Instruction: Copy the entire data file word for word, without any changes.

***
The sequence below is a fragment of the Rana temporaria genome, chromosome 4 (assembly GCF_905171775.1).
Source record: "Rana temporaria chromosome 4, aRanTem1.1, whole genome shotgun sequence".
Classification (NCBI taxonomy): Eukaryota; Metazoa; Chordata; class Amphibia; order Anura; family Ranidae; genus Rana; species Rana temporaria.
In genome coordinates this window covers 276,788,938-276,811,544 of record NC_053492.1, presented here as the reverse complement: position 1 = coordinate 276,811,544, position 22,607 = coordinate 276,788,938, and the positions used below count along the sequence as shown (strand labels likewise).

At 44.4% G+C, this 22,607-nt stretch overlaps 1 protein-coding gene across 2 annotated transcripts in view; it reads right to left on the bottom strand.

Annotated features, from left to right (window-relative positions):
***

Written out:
The sequence below is a fragment of the Rana temporaria genome, chromosome 4 (assembly GCF_905171775.1).
Source record: "Rana temporaria chromosome 4, aRanTem1.1, whole genome shotgun sequence".
Classification (NCBI taxonomy): Eukaryota; Metazoa; Chordata; class Amphibia; order Anura; family Ranidae; genus Rana; species Rana temporaria.
In genome coordinates this window covers 276,788,938-276,811,544 of record NC_053492.1, presented here as the reverse complement: position 1 = coordinate 276,811,544, position 22,607 = coordinate 276,788,938, and the positions used below count along the sequence as shown (strand labels likewise).

At 44.4% G+C, this 22,607-nt stretch overlaps 1 protein-coding gene across 2 annotated transcripts in view; it reads right to left on the bottom strand.

Annotated features, from left to right (window-relative positions):